What is the utility of FDG PET in nonneoplastic vascular disease?
Heart disease (the most common cause of death in the U.S.) and cerebrovascular disease in large part are due to atherosclerosis, a chronic inflammatory disorder of the arterial tree. FDG PET is useful to detect and quantify the inflammatory component of atherosclerosis during the preclinical stage of disease for cardiovascular risk stratification, and also to monitor changes in atherosclerotic inflammation following treatment. The exact mechanism of FDG uptake in atherosclerosis is unclear, but is in part due to increased glucose metabolism of macrophages in atherosclerotic plaque. In general, FDG uptake within the aorta and large arteries increases with increasing age. On FDG PET, increased FDG uptake in arterial walls, particularly of the aorta, is suggestive of atherosclerosis.
Vasculitis is an inflammatory disorder of vessels which may be due to a variety of underlying etiologies. Although tissue sampling, CT, and MRI are often used for diagnostic evaluation, FDG PET is useful to detect and quantify sites of vascular inflammation, as well as to assess the changes in inflammatory disease activity that occur following treatment. On FDG PET, increased FDG uptake in the walls of vessels, particularly when there is associated wall thickening, is suggestive of vasculitis.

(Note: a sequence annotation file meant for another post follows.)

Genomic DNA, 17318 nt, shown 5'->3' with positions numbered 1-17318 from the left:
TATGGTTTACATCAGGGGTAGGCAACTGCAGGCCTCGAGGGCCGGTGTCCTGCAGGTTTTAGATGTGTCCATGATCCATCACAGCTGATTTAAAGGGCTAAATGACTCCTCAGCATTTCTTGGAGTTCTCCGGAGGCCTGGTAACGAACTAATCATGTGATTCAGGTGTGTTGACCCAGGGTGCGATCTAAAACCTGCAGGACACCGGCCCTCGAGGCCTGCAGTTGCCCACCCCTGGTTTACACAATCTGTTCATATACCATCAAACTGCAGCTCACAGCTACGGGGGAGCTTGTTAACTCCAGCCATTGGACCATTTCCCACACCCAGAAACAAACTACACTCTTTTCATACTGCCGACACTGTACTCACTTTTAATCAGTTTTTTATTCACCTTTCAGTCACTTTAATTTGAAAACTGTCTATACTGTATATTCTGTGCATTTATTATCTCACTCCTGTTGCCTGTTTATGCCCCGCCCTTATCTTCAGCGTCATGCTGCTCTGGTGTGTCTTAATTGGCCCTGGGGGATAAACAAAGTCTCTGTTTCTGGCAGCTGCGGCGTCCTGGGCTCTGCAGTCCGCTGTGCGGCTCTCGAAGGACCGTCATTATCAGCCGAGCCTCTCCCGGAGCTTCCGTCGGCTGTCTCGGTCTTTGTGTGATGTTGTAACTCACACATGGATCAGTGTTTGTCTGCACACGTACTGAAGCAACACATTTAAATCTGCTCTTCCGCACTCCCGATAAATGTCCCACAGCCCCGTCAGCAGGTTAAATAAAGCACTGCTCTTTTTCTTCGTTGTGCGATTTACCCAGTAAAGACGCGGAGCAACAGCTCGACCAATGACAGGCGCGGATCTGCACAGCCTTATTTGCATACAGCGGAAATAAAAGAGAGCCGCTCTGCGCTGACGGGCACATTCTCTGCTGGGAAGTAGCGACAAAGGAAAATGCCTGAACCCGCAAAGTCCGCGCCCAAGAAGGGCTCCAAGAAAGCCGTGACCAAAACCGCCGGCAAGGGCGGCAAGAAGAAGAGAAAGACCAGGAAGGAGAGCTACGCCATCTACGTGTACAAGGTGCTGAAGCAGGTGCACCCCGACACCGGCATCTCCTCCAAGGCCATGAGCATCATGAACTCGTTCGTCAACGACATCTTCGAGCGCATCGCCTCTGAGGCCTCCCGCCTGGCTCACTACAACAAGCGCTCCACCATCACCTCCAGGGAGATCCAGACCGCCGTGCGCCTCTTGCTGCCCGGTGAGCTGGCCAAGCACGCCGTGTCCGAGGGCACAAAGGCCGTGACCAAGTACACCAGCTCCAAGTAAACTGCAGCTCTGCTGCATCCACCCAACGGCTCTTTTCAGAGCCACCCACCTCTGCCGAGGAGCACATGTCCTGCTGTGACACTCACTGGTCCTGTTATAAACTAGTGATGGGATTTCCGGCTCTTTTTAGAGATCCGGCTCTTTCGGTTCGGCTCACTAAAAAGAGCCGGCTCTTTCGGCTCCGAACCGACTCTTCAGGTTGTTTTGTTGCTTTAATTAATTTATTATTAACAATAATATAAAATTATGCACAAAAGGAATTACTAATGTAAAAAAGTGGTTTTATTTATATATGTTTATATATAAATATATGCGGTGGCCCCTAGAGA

Venous thrombosis is a potentially life-threatening disorder, for which prompt diagnosis and therapy are important. CT, MRI, and ultrasonography (US) are the diagnostic tests most often used for diagnostic evaluation. However, increased FDG uptake may be observed on PET in sites of venous thrombosis, most likely due to the associated accumulation of inflammatory cells. The precise role of FDG PET in the diagnostic workup of patients with suspected venous thrombosis is not currently defined and is presently a topic of clinical research study. On FDG PET, focal, linear, or curvilinear increased FDG uptake in the lumen of a vein is suggestive of thrombosis.